When I celebrated the completion of my homework on a regular Friday night, I savored the pleasure it brought me to finally whip out my phone and go to YouTube. As I scrolled and tapped my way through various sections on the app (trending, new music, watch later to name a few) I came across the most peculiar video within my recommended. The video, titled, Study with Me || 14 Hour Study Day, immediately rose my eyebrows. Questions immediately filled my mind, ranging from “how does one have the patience to study that long?” to “is this actually real or is it a parody?” Typically, my eyes glaze over recommended videos, failing to take note of the absurd headings I may come across. This, however, was not the case. After I watched the video, from the channel of British YouTuber Ruby Granger, I knew that I had to find more about these self-proclaimed ‘study enthusiasts.’
Immediately after watching numerous videos from Ruby’s channel, I took note of her avid interest in Harry Potter, particularly the intellectual, quick-witted character Hermione Granger. From her channel, it could easily be observed that she found studying to be more of a hobby that she enjoyed for the sake of learning than a habit. At first, I found little fault with Ruby’s content. After all, a high-achieving student who encouraged others to be productive seemed harmless. Nevertheless, Ruby seemed a lot like your average teen: a soft-spoken girl who loved to read and hang out with her friends. My views became somewhat altered when I began to read her comments. Many of them were self-deprecating, even going as far as to say that Ruby would have been seen as the ideal child in the eyes of their parents. My heart began to ache, wondering how could a video creator who encouraged positive messages to her viewers inspire many of them to instead feel bad about themselves. The comments under Ruby Granger’s videos were starting to infuriate me, but I had to continue to expand my research.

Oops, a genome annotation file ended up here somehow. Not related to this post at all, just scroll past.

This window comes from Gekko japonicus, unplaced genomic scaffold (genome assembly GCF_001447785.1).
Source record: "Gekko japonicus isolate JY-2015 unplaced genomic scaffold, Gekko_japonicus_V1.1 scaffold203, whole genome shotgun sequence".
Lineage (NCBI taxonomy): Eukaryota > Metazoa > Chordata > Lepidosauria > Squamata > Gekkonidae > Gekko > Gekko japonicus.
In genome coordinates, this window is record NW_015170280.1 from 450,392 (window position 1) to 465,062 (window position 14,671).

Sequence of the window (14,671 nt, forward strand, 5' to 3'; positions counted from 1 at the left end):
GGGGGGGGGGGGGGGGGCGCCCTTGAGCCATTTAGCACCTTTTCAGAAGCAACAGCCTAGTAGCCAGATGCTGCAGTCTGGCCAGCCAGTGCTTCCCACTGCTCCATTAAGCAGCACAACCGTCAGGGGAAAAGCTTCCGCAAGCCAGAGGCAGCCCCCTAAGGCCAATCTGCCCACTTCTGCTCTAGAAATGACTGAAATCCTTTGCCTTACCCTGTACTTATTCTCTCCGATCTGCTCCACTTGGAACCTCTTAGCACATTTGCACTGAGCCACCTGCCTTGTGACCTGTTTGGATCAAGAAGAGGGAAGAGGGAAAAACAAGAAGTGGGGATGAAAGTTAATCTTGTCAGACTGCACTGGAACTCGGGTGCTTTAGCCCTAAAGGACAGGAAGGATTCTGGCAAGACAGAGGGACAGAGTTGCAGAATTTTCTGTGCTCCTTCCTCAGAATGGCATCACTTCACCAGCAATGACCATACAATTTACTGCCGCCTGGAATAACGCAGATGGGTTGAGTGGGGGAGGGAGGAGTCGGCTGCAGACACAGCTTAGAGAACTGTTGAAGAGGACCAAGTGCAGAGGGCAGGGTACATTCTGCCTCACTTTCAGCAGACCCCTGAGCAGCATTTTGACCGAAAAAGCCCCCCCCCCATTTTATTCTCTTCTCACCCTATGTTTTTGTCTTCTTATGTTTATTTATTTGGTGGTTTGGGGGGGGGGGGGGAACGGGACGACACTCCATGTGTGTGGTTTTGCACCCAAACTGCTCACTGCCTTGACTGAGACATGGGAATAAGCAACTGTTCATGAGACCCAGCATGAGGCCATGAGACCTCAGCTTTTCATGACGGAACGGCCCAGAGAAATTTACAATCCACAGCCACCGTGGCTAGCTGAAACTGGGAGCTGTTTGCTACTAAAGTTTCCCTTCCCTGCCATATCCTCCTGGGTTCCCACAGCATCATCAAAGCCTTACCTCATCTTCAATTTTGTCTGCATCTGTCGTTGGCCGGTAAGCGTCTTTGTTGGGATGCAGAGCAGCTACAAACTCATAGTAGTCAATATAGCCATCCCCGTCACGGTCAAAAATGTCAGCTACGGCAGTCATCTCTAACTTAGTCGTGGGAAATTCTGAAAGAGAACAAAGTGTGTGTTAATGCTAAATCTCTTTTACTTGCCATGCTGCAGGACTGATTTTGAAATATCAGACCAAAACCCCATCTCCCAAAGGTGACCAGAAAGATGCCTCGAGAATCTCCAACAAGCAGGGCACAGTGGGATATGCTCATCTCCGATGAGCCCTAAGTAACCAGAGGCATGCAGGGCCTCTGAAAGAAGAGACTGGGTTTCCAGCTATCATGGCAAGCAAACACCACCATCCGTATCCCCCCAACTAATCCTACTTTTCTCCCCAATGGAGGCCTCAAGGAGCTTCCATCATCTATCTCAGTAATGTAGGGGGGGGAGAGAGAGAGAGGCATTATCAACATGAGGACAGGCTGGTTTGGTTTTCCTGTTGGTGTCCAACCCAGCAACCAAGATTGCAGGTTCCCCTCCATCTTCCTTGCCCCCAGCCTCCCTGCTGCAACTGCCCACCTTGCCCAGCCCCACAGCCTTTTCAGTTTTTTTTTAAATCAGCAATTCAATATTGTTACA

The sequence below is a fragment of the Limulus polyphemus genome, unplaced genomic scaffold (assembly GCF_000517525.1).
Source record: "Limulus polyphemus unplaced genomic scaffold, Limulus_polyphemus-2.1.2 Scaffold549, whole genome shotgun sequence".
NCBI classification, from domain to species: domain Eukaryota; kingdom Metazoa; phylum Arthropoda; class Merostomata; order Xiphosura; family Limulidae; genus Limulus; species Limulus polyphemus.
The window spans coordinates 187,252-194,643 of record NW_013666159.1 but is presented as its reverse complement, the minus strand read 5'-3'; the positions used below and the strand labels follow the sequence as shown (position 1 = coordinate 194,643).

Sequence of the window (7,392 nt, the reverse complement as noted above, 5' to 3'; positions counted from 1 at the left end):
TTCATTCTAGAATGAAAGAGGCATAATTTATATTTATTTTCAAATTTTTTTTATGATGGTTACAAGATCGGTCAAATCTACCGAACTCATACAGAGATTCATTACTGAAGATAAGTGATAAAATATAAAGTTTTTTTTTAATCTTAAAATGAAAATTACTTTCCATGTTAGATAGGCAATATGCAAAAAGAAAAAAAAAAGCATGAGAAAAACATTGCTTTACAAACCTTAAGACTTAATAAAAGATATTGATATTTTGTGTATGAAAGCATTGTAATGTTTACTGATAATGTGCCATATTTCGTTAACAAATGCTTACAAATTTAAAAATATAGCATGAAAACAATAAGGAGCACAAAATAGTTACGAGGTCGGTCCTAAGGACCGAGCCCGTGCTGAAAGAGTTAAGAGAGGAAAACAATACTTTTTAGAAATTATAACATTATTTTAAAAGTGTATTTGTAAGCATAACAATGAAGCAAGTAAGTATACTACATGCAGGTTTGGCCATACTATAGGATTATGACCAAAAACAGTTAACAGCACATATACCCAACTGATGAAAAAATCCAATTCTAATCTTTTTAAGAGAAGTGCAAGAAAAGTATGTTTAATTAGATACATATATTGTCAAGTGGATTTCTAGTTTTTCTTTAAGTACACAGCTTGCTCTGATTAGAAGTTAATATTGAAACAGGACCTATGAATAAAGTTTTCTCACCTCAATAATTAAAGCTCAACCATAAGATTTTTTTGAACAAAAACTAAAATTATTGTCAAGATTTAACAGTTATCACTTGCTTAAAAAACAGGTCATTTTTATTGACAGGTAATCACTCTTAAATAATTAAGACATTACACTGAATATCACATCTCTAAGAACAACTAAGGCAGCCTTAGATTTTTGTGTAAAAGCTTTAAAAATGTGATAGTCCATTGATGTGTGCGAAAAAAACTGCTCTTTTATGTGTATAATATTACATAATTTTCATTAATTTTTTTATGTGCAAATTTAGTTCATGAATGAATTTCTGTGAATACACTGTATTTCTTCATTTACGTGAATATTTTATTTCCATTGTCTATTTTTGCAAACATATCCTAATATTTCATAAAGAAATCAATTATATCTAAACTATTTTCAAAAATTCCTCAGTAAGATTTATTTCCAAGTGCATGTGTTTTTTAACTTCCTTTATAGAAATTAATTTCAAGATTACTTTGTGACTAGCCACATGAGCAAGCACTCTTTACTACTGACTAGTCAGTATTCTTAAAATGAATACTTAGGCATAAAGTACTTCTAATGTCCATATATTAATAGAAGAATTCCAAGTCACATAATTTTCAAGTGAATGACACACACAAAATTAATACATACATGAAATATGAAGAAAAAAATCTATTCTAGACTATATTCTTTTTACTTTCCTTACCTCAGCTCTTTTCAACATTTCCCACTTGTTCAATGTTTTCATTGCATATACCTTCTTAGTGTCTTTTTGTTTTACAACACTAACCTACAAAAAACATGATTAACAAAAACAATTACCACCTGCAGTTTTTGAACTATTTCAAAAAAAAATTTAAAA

I started off with Tumblr, one of the most commonly visited apps on my phone. As I typed ‘study’ into the search bar, I spotted multiple blogs with the same headers. Titles such as ‘Study Like Rory Gilmore,’ ‘Study Like Spencer’ and ‘Study Like Hermione’ instantly filled the screen alongside colorful coffee drinks and decorated MacBooks. Ruby Granger was definitely not the only one to look at the female heroine of Harry Potter as a study inspiration or ‘studyspo.’ I went back to Rory Gilmore. Luckily for me, I had watched Gilmore Girls, the beloved television series, so I knew who she was. The brainy, well-read daughter of Lorelai Gilmore was easily recognizable for me. As I thought about ‘Study Like Spencer’, I muddled at who the unfamiliar studyspo was. With a quick Google search, I determined that the blo
gs were referring to Spencer Hastings, a character in the hit television drama/book series Pretty Little Liars. Through some digging and reading of online character files, I came to the conclusion that Spencer Hastings, like Rory and Hermione, was an ambitious student with goals and drive. However, I discovered that Spencer Hastings’s character also suffered from drug addiction, particularly ADHD medications, amidst enduring the pressures of being an academic perfectionist who was constantly compared to her older sister, Melissa.